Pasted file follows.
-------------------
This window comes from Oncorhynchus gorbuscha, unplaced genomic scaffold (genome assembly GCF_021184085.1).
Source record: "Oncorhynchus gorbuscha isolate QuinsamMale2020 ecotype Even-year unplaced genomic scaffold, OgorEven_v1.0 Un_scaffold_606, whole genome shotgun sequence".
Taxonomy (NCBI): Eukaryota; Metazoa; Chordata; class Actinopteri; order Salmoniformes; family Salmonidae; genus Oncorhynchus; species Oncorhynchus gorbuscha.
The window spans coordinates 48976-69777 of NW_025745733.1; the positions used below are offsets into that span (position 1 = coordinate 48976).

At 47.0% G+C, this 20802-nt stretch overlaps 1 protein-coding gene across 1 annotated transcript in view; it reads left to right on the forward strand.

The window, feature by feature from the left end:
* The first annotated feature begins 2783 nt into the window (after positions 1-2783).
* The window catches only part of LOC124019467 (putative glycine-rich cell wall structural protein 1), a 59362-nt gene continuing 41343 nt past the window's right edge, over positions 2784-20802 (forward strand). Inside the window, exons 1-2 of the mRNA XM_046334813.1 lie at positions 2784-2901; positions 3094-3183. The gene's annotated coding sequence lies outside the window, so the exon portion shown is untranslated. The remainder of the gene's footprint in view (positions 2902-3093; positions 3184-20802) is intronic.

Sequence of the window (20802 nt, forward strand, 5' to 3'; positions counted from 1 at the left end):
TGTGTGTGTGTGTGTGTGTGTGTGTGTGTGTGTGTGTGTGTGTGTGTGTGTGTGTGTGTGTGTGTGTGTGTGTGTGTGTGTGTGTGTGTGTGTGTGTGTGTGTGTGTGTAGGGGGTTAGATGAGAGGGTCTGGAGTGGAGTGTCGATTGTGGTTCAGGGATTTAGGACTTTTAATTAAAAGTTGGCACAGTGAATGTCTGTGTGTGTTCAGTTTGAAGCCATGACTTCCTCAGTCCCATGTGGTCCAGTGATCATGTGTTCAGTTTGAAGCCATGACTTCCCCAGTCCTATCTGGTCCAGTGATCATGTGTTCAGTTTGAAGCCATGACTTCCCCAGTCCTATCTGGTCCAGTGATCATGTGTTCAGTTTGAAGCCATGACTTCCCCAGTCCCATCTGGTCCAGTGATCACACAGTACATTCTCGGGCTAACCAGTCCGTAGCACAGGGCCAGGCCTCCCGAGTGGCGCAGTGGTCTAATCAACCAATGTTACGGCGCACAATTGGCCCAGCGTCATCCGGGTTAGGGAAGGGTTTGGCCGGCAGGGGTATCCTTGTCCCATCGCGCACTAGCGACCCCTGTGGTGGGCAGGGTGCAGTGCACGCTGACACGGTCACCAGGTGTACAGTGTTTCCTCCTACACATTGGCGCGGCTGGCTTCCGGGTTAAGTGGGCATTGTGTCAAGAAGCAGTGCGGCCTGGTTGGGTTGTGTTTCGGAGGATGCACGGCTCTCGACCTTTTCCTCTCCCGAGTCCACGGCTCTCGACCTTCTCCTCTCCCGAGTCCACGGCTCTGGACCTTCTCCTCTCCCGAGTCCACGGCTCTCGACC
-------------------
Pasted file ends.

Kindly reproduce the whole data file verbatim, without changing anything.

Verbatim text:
This window comes from Oncorhynchus gorbuscha, unplaced genomic scaffold (genome assembly GCF_021184085.1).
Source record: "Oncorhynchus gorbuscha isolate QuinsamMale2020 ecotype Even-year unplaced genomic scaffold, OgorEven_v1.0 Un_scaffold_606, whole genome shotgun sequence".
Taxonomy (NCBI): Eukaryota; Metazoa; Chordata; class Actinopteri; order Salmoniformes; family Salmonidae; genus Oncorhynchus; species Oncorhynchus gorbuscha.
The window spans coordinates 48976-69777 of NW_025745733.1; the positions used below are offsets into that span (position 1 = coordinate 48976).

At 47.0% G+C, this 20802-nt stretch overlaps 1 protein-coding gene across 1 annotated transcript in view; it reads left to right on the forward strand.

The window, feature by feature from the left end:
* The first annotated feature begins 2783 nt into the window (after positions 1-2783).
* The window catches only part of LOC124019467 (putative glycine-rich cell wall structural protein 1), a 59362-nt gene continuing 41343 nt past the window's right edge, over positions 2784-20802 (forward strand). Inside the window, exons 1-2 of the mRNA XM_046334813.1 lie at positions 2784-2901; positions 3094-3183. The gene's annotated coding sequence lies outside the window, so the exon portion shown is untranslated. The remainder of the gene's footprint in view (positions 2902-3093; positions 3184-20802) is intronic.

Sequence of the window (20802 nt, forward strand, 5' to 3'; positions counted from 1 at the left end):
TGTGTGTGTGTGTGTGTGTGTGTGTGTGTGTGTGTGTGTGTGTGTGTGTGTGTGTGTGTGTGTGTGTGTGTGTGTGTGTGTGTGTGTGTGTGTGTGTGTGTGTGTGTGTAGGGGGTTAGATGAGAGGGTCTGGAGTGGAGTGTCGATTGTGGTTCAGGGATTTAGGACTTTTAATTAAAAGTTGGCACAGTGAATGTCTGTGTGTGTTCAGTTTGAAGCCATGACTTCCTCAGTCCCATGTGGTCCAGTGATCATGTGTTCAGTTTGAAGCCATGACTTCCCCAGTCCTATCTGGTCCAGTGATCATGTGTTCAGTTTGAAGCCATGACTTCCCCAGTCCTATCTGGTCCAGTGATCATGTGTTCAGTTTGAAGCCATGACTTCCCCAGTCCCATCTGGTCCAGTGATCACACAGTACATTCTCGGGCTAACCAGTCCGTAGCACAGGGCCAGGCCTCCCGAGTGGCGCAGTGGTCTAATCAACCAATGTTACGGCGCACAATTGGCCCAGCGTCATCCGGGTTAGGGAAGGGTTTGGCCGGCAGGGGTATCCTTGTCCCATCGCGCACTAGCGACCCCTGTGGTGGGCAGGGTGCAGTGCACGCTGACACGGTCACCAGGTGTACAGTGTTTCCTCCTACACATTGGCGCGGCTGGCTTCCGGGTTAAGTGGGCATTGTGTCAAGAAGCAGTGCGGCCTGGTTGGGTTGTGTTTCGGAGGATGCACGGCTCTCGACCTTTTCCTCTCCCGAGTCCACGGCTCTCGACCTTCTCCTCTCCCGAGTCCACGGCTCTGGACCTTCTCCTCTCCCGAGTCCACGGCTCTCGACC